Unknown Speaker: And that everybody, even though there are a lot of interstate truckers who won't be discriminated against as respects... as compared with some intrastate truckers, just aren't discriminated against.
Mr. Shapiro: --That was the holding in Nippert.
The very same point--
Unknown Speaker: Yes.
Mr. Shapiro: --was observed by the Court in Nippert, and we think it is correct.
On the average, there is a much greater impact on the interstate operator who can't be--
Unknown Speaker: Of course, on the structural argument everybody, every interstate trucker is being discriminated against.
Mr. Shapiro: --That is correct.
I would also like to comment on the observation that the bridges need to be repaired in this state.
Nobody agrees with that more than us.
Who gets hurt by defective bridges and highways more than the truckers?
They depend for their own safety on the solidity--
Unknown Speaker: Me.
Mr. Shapiro: --And individual drivers, of course, but we suggest that even though these are legitimate state objectives that the constitutional rule which forbids discrimination in raising these funds is so vitally important here, we are talking about instrumentalities of interstate commerce, trucking.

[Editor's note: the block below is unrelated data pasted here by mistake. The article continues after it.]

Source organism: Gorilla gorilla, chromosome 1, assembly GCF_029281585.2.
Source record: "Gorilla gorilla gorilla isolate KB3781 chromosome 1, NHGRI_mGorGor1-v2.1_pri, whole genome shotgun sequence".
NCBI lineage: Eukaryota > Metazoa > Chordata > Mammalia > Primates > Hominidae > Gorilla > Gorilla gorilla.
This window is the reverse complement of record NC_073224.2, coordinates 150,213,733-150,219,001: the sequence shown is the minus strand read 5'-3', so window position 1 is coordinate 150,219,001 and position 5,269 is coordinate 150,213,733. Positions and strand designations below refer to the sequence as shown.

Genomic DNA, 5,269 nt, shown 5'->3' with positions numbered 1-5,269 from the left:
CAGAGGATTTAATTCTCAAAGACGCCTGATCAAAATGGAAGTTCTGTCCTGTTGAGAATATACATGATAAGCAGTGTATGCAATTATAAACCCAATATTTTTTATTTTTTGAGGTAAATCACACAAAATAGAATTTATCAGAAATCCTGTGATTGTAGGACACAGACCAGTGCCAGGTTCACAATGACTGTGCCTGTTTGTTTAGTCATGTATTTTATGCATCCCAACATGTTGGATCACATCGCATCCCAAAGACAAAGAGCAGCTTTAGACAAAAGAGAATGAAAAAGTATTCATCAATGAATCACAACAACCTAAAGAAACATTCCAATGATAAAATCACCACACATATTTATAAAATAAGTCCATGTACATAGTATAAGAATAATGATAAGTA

Three-quarters of the dollar value of the commerce in the United States moves by truck today.
And yet we have taxes here that discriminate on their face, discriminate in their actual operation against interstate commerce, and which put pressure on the trucker not to operate on a basis across the state lines.
The comment was made by my colleague that we are talking about a corridor state here.
Well, that cuts two ways.
The Founding Fathers in the debates on the commerce clause pointed out that no corridor state should be in a position to bleed interstate commerce or to blockade it through discrimination.
That is what we say these taxes amount to.
Now, again, in summation, Pennsylvania has argued for a broad economic approach to the issue.
We don't disagree with that kind of broad brush economic approach, but we would ask the Court to remember the rest of the states in the union when considering these arguments and to consider the impact of these cumulative burdens that Justice O'Connor mentioned on transportation throughout the United States as opposed to--
Chief Justice Rehnquist: Your time has expired, Mr. Shapiro.
The case is submitted.